Thursday, April 30, 2009

Bulgakov: Ruminations by Patriarch's Ponds

Berlioz, Woland, and Bezdomny
Near Patriarch's Ponds
Illustration by Charlie Stone

I'm now reading Burgin and O'Connor's translation of Bulgakov's novel, The Master and Margarita. Yesterday, I began it by first reading the annotations by Ellendea Proffer, which I found useful for their information about the Russian context but which I found insufficient in other ways.

For instance, Chapter 18 of Bulgakov's novel has the following remark by a bartender as he is confronted by a woman who suggests that he share some of his newfound cash with her:
"Leave me alone, for Christ's sake," said the bartender fearfully and quickly hid the money. (page 177)
Proffer's note tells us:
for Christ's sake -- the only mention of Christ in the novel, as opposed to the hundreds of casual mentions of the devil. (page 350)
But this can't be correct, for in Chapter 1, we have already learned that Berlioz and Bezdomny had been speaking of Christ just before the novel's opening scene:
The conversation, as was learned subsequently, was about Jesus Christ. (page 4)
Proffer also seems confused about Kant, for in the same opening scene with Berlioz and Bezdomny, after they are joined by the foreigner Woland and begin to discuss God, the 'proofs' of God's existence are mentioned:
"But, may I ask," resumed the guest from abroad after a moment's troubled reflection, "what do you make of the proofs of God's existence, of which, as you know, there are five?"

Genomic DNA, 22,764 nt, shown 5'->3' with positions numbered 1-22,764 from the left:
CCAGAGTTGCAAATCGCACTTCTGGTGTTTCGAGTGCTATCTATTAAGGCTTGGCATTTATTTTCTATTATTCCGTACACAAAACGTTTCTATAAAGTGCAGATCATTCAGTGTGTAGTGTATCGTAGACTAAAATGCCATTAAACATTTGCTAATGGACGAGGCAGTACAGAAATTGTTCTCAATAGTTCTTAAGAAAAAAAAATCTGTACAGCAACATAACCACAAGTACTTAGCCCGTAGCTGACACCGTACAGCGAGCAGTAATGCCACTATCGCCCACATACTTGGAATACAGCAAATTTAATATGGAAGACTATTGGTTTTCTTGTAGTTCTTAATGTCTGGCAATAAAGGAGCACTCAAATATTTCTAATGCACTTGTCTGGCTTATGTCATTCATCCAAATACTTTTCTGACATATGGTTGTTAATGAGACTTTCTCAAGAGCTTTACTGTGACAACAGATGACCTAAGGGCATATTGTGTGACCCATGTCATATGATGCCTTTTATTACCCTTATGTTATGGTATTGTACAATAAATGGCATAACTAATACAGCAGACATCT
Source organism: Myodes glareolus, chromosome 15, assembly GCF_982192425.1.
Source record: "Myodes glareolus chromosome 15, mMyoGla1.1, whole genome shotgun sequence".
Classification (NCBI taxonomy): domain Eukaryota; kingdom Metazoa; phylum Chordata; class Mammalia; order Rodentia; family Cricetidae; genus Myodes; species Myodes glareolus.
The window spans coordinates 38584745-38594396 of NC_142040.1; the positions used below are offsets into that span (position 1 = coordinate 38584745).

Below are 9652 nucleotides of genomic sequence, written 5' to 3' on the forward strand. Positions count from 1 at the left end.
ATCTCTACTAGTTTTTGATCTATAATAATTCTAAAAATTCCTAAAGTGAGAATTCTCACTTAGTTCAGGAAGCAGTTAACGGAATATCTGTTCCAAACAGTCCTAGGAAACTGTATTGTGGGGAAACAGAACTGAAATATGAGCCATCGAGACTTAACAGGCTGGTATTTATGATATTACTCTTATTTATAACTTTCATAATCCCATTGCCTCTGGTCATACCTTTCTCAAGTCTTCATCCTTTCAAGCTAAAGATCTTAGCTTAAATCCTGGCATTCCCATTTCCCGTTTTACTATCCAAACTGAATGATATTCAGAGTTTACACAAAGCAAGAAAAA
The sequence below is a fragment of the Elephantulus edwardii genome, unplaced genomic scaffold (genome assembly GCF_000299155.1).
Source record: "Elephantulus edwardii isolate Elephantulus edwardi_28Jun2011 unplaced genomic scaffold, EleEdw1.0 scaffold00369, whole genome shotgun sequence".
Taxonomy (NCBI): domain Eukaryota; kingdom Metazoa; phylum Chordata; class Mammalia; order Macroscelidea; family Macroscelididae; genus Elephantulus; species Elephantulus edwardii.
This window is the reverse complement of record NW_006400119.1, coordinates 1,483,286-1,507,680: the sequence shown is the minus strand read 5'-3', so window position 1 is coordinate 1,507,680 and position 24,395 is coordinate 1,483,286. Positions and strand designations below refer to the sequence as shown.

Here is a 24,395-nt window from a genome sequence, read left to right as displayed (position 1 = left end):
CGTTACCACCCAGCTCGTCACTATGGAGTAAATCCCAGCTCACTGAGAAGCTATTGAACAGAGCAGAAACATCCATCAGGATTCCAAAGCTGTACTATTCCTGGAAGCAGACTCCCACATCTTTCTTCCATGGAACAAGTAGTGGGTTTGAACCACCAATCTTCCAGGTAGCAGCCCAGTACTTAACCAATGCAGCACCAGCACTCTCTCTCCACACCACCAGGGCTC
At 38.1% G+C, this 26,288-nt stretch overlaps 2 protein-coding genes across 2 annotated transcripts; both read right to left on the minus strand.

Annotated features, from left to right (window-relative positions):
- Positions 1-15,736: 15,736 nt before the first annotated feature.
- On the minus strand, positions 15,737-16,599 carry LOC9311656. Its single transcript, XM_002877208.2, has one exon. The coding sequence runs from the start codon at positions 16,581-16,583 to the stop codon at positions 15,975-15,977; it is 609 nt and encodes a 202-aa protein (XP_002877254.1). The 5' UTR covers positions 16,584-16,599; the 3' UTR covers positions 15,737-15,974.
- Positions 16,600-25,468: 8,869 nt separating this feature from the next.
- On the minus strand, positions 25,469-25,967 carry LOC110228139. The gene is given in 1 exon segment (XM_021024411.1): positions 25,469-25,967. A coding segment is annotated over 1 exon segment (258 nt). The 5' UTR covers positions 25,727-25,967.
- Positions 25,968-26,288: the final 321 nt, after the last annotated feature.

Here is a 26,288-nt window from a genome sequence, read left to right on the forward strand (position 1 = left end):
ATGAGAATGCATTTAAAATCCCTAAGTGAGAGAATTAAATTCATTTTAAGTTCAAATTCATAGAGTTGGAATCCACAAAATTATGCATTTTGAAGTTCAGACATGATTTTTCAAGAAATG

"Alas!" answered Berlioz regretfully, "all of those proofs are worthless, and mankind has long since consigned them to oblivion. Surely you would agree that reason dictates that there can be no proof of God's existence."

"Bravo!" exclaimed the foreigner, "Bravo! You've said just what that restless old sage Immanuel said about this very same subject. But here's the rub: he completely demolished all five proofs, and then, in a seeming display of self-mockery, he constructed a sixth proof all his own!"

"Kant's proof," retorted the educated editor with a faint smile, "is also unconvincing. No wonder Schiller said that only slaves could be satisfied with Kant's arguments on this subject, while Strauss simply laughed at his proof." (pages 7-8)
In Proffer's note on Kant, she writes:
Kant's proof -- the philosopher Immanuel Kant postulated three proofs of the existence of God, rejected them and came up with the one least likely to convince either the devil or a Muscovite of the 1930s: that God is to be postulated for the moral will. Bulgakov is either joking or miscounting here. Woland mentions five proofs, which makes Kant's own the sixth -- and the proof Woland provides, the seventh. (page 339)
Proffer seems unaware that there are five traditional proofs of God's existence and that Kant's critique has often been understood as undermining all five. Kant's moral proof (grounded in practical reason) is conventionally understood as a sixth 'proof'. Woland's 'proof' is thus a seventh.

Based on the evidence, I therefore suggest that readers take Proffer's notes with a grain of salt, for she doesn't appear to have been quite careful enough.

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